Your thoughts on the sainthood of Pope John Paul II

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With the release of the Vatican's report on former cardinal Theodore McCarrick, one figure was mentioned over and over again, St. John Paul II. The report made clear that the pope was told about allegations of sexual abuse by McCarrick and promoted him still. In our editorial, "US bishops, please suppress the cult of St. John Paul II," we say that "for abuse victims, their advocates and many others, John Paul's memory is no longer a blessing." Following are letters to the editor responding to our editorial. Guidelines to join the conversation are detailed below.

Anyone who followed the McCarrick report and Pope John Paul II's failure to take it seriously should not be surprised that the many sins of the church were swept under the rug.

A bigger tell should have been how Pope Benedict XVI fast tracked the process of getting John Paull declared a saint. I didn't find him a decent pope, let alone a saint.

Someday the arc of justice will bend toward and reveal the truth of this scandal. While welcoming it, we will also be left with heavy and very sad hearts.

Amherst, Massachusetts


Well, it's about time!

Your editorial is way overdue and a little late in jumping on a bandwagon you should have been riding years ago.

Letters to the Editor

Pope John Paul II's elevation of Theodore McCarrick is only one of his unfortunate and misguided actions.

His use of papal-ish executive orders fashioned to look like infallibility-lite made his overly long reign quite troubling. Ordinary Catholics, which means all of us, had our hopes that Vatican II would usher in a more socially conscious, inclusive and prayerful church dashed. John Paul's deliberate attempt to suppress the agenda of the council set the church back decades — many thinking people believe irrevocably.

If NCR is going to call for the suppression of the cult of John Paul II, go for the gold. I am disappointed to see your sudden courage coming from what looks like a kneejerk reaction to his mishandling of the McCarrick problem because it's the popular thing to do right now. There are many other justifications for suppression.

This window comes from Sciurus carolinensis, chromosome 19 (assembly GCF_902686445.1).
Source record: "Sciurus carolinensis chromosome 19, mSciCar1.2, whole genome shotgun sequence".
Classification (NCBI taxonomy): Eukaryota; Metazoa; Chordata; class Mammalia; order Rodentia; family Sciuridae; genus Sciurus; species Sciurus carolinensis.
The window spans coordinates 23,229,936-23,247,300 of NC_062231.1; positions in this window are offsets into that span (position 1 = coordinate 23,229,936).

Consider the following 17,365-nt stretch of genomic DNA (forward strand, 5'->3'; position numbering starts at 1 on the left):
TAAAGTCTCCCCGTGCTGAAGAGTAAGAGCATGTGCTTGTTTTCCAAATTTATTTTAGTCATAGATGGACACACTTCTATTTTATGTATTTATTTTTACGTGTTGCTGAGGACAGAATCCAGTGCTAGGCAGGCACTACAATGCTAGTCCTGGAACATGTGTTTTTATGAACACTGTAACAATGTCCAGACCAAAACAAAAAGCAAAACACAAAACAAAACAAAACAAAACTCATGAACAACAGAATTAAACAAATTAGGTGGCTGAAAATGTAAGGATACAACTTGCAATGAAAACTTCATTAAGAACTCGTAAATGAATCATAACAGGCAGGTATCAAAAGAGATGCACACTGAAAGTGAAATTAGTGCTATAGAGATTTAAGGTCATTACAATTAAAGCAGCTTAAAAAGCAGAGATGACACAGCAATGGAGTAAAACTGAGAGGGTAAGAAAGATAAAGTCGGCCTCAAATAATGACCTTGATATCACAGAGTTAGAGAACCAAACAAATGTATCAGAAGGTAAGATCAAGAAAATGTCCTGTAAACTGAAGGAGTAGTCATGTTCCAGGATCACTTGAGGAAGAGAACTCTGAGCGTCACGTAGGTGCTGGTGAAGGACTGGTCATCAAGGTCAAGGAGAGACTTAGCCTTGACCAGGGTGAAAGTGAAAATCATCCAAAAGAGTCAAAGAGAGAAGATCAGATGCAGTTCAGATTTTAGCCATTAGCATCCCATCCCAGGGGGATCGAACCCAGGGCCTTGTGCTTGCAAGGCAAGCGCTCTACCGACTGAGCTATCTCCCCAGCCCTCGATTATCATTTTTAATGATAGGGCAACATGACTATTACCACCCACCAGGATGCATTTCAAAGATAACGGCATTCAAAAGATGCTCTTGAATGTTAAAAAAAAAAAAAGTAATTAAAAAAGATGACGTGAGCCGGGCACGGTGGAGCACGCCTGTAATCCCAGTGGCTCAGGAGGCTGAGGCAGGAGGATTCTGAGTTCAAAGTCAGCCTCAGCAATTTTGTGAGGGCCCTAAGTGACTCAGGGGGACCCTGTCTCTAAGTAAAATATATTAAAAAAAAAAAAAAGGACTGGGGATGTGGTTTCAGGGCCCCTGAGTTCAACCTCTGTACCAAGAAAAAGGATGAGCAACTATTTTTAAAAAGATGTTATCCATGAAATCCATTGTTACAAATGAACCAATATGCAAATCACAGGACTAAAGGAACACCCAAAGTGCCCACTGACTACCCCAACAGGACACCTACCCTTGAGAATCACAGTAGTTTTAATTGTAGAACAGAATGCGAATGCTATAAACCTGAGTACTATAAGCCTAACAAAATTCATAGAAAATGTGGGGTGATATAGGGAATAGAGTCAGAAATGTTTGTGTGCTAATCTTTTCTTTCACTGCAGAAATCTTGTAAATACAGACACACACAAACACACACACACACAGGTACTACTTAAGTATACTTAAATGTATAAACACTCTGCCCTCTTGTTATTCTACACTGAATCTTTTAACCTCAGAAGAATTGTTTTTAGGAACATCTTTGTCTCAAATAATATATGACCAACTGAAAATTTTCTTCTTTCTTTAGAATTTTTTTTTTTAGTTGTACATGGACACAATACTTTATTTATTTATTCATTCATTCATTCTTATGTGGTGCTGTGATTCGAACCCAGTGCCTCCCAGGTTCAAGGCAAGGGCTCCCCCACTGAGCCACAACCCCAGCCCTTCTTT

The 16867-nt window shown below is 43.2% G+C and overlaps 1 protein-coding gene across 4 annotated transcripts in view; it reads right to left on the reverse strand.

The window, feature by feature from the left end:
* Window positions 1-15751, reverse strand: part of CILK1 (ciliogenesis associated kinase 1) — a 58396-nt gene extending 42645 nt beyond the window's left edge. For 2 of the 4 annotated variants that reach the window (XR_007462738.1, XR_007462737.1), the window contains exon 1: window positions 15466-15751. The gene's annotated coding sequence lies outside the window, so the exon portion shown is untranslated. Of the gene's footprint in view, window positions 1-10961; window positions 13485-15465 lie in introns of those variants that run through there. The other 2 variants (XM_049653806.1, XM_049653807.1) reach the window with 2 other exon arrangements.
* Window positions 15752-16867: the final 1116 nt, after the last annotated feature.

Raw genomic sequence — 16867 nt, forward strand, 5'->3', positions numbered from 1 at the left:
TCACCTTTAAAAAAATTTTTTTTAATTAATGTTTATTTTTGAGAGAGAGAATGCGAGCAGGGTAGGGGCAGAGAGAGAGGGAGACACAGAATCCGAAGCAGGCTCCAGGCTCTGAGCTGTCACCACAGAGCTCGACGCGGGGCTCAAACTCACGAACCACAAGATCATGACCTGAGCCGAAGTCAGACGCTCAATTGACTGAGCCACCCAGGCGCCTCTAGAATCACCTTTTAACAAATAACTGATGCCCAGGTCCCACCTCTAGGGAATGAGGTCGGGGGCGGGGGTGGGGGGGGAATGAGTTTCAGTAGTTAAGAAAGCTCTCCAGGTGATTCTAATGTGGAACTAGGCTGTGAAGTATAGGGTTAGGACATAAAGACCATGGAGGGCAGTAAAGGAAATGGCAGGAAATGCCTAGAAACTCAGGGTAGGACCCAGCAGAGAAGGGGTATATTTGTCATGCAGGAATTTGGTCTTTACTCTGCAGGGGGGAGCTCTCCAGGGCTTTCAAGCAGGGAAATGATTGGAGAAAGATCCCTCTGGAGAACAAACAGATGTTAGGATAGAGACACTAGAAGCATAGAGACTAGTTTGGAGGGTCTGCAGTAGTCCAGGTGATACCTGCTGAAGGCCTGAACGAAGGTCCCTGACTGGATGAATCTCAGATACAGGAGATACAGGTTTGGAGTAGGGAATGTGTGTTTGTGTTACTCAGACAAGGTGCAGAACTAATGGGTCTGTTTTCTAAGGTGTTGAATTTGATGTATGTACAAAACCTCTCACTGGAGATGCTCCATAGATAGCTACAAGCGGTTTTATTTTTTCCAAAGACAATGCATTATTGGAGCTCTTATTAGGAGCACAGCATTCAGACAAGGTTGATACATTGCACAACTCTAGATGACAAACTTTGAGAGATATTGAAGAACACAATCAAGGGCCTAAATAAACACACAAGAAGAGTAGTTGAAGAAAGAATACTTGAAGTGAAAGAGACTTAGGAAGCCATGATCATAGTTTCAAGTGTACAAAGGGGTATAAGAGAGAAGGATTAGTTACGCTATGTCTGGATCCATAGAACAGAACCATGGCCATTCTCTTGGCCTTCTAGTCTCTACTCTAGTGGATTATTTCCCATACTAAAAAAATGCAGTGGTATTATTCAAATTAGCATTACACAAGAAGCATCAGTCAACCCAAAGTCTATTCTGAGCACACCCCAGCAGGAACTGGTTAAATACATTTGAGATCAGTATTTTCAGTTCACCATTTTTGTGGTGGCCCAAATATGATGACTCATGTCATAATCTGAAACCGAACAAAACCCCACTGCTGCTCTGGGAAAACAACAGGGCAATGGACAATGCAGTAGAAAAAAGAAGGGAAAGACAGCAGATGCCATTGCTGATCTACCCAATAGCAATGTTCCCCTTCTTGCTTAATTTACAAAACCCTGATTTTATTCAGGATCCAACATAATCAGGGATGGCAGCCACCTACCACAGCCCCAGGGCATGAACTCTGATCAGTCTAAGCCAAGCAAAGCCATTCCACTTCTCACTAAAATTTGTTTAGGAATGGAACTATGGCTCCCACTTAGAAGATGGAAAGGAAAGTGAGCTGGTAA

While I adored John XXIII, neither he nor John Paul should have been made saints so hastily. That move was truly "playing to the gallery," transparently political and it has backfired. The McCarrick case should not be used to trash the John Paul II cult, however long in coming. Use it to trash the system that enabled him.

Paterson, New Jersey



I have subscribed to NCR for over 50 years. As in the editorial about Pope John Paul II, its editors have always dealt with the effects of clericalism and elitism by speaking truth to power or to the bishops. Cult is a strong word but an apt one based on my own experience in the Archdiocese of Denver for over 30 years, beginning with Archbishop J. Francis Stafford, now cardinal, in the 1980s and continued by those he has mentored. 

In 2008, both a victim and I reported to the Denver chancery personnel the victim's abuse as an adolescent by a priest ordained for the Wichita diocese in 1966 and transferred to Denver in 1979. I had met in person with the alleged pedophile on two occasions. For over 12 years, I have communicated with the victim, who was wounded in Vietnam. As late as April 3, 2020, I have written to Denver Archbishop Samuel Aquila as a result of a special report of Oct. 22, 2019. As noted in the report all "Fr. B." had to do was to deny the allegations (as did McCarrick, as noted in your editorial) and he was believed by the conduct response team of the Archdiocese of Denver, while the victim and I had no credibility. Aquila has ignored and never responded to my letter to date.